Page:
LONG BEACH, Calif. -- The Army plans to bring newer, more powerful satellites into its tactical network within 10 years, an Army official told industry partners Friday.

The service looks to leverage innovative programs, such as the Medium Earth Orbit and Low Earth Orbit satellite constellations, as the need for bandwidth and top application performance continues to grow. Some commercial companies already use MEO satellites and some LEO satellites have been launched into orbit.

Maj. Gen. David Bassett, Program Executive Officer for Command, Control and Communications-Tactical, or PEO C3T, said the service expects initial experimentation by 2023 and could possibly field the technology around 2025-2027.

Creating a more resilient, secure network could be crucial to ensure the success of the Army's ambitious modernization goals, which include plans to spend $8.4 billion over the next five years to modernize its network.

"I think that we recognize that many of the operational concepts that are under consideration require the availability of what could be significant amounts of data and interconnectivity to enable those kinds of behaviors," Bassett said during the Association of the U.S. Army's Space and Network Symposium. "This notion of a shared, collaborative battlespace implies a certain degree of connectivity."

MEO satellites and Geostationary High Throughput Satellites supply high bandwidth connections, while LEO mega constellations provide broadband internet services. If the MEO and LEO satellites are successful, the Army will field communications terminals at commercial prices -- a lower cost solution.

"If I could have a solution in the future that could deliver multiple megabits of capability at the same price for terminal and bandwidth … make it as simple for our Soldiers to use, that's transformation," Bassett said. "That would change the way we fight with that much bandwidth across my formation. I think that's game-changing, but that's not here yet."

Bassett said the Army will follow the lead of the Air Force, which has been developing an Internet protocol service with greater standoff distance compared to current terminals used in warfighting.

Called Military Satellite Communications Systems, the $42 billion project creates a communications network of satellites, control stations and terminals for the Air Force's aircraft worldwide.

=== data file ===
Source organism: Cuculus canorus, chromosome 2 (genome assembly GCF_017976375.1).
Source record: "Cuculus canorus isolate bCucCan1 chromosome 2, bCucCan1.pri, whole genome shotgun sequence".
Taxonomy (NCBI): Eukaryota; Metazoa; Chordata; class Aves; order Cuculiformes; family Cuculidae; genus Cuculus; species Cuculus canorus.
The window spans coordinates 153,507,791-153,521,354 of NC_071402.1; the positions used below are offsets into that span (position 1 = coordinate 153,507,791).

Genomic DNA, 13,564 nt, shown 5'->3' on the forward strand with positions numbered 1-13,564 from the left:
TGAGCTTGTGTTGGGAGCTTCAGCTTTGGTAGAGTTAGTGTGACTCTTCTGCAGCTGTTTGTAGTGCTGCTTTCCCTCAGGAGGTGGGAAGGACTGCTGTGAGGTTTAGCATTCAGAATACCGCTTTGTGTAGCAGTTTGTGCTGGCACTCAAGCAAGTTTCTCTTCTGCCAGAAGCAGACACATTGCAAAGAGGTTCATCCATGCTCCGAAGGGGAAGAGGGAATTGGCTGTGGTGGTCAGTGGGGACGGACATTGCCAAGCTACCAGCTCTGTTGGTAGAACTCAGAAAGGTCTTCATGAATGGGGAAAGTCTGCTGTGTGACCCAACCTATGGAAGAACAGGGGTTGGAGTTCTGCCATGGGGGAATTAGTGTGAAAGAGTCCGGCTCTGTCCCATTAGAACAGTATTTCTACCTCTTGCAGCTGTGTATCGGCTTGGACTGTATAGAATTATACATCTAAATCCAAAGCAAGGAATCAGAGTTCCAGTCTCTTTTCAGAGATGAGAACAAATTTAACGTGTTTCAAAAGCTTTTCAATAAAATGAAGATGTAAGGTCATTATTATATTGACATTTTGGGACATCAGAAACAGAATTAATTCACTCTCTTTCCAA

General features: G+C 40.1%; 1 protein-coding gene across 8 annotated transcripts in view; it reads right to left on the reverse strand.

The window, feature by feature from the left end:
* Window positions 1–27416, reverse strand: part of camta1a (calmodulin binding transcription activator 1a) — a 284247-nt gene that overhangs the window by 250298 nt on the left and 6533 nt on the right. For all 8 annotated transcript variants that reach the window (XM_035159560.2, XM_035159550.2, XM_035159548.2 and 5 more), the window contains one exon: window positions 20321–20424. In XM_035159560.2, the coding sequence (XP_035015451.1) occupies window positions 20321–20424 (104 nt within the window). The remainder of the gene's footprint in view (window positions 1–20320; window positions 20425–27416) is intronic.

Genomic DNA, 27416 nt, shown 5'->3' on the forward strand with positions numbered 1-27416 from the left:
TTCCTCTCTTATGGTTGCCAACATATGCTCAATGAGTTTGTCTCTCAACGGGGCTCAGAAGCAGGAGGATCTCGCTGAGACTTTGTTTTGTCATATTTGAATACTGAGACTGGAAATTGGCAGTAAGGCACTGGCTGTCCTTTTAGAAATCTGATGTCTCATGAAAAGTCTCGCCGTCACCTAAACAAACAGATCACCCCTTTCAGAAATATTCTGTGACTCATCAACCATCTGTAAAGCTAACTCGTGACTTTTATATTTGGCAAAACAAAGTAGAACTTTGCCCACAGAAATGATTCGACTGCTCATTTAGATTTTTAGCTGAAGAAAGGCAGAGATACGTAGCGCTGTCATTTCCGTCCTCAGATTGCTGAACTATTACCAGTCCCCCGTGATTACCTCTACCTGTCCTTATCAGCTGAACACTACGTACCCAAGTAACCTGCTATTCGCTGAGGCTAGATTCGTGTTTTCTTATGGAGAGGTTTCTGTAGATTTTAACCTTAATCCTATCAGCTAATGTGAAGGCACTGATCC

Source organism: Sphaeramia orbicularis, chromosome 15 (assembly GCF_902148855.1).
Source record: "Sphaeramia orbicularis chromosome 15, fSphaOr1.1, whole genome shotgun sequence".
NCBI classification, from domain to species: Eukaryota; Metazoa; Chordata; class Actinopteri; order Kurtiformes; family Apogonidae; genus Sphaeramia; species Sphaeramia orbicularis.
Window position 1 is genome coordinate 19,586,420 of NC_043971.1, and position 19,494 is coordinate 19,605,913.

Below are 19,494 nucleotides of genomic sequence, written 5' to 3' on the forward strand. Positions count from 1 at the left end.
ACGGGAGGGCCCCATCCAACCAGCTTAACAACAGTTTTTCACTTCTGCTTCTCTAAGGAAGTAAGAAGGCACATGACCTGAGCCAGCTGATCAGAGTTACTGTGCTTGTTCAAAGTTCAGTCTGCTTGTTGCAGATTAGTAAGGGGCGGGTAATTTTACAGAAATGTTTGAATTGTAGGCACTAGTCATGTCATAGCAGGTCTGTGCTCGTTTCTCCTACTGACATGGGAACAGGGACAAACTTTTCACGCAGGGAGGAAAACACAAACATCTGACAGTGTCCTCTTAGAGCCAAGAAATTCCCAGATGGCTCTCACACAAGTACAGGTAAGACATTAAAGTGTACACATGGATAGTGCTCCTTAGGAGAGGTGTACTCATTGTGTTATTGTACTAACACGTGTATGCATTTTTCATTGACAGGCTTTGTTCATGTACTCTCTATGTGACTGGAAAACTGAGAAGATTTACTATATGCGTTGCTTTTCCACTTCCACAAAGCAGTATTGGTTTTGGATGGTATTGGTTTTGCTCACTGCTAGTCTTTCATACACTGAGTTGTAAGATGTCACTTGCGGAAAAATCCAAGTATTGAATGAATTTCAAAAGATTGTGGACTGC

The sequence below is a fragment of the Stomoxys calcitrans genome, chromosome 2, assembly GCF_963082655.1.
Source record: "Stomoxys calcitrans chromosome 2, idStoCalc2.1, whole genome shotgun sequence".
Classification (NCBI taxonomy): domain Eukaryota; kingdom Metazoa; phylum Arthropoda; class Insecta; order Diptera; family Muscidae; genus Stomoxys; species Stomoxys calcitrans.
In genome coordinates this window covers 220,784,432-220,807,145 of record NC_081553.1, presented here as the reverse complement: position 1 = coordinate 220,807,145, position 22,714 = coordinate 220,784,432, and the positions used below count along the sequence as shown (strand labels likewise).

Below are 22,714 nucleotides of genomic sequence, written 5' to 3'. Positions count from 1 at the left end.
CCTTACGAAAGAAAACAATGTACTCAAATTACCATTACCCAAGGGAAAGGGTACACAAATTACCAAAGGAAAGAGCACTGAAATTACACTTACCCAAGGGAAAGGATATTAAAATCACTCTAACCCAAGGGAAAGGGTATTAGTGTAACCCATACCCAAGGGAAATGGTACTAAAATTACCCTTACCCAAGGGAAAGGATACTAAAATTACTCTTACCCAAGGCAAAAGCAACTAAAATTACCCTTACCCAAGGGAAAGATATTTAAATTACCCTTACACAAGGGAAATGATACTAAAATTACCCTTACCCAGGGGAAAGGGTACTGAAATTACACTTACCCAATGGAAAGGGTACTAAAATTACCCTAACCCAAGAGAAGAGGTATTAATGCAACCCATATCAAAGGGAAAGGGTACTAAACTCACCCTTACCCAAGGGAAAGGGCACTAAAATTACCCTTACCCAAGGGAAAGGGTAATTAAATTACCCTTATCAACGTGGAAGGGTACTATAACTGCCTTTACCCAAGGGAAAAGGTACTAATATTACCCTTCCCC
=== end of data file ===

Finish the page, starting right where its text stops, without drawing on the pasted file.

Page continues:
MILSATCOM allows the Air Force to provide reliable, secure satellite communications capabilities to warfighters. First, it plans to distribute the service over existing Wideband Global SATCOM by fiscal year 2023. Then it will add anti-jamming Protected Tactical Satellites, with the first prototype expected to be fielded by fiscal 2024.

Bassett said the Army will utilize both military and commercial technology to meet the communications needs of its formations.

The technology could provide an alternative to a service whose communications relies heavily on global-positioning satellites. Bassett said the service must move away from ubiquitous communication technology and find methods to deliver communications when the GPS system fails.

"When we talk about an Achilles' heel of our formations, it's this reliance on space -- reliance on GPS to provide position navigation, especially timing for our communication systems for our (intelligence, surveillance and reconnaissance) systems," he said.

The Army's development of its Integrated Visual Augmentation System connects shared data to a limited amount of individuals using simulated 3-D images to help train Soldiers. Limited access can bode well when protecting communications from third parties as well as provide an independent network that continues to function when the grid crashes.

"It's that much more powerful," Bassett said. "But we want the base capability to continue to be useful in the absence of the connection. We need to design systems that are network-enabled, but not network-dependent, that in the absence of that robust network, they can continue to provide military capability."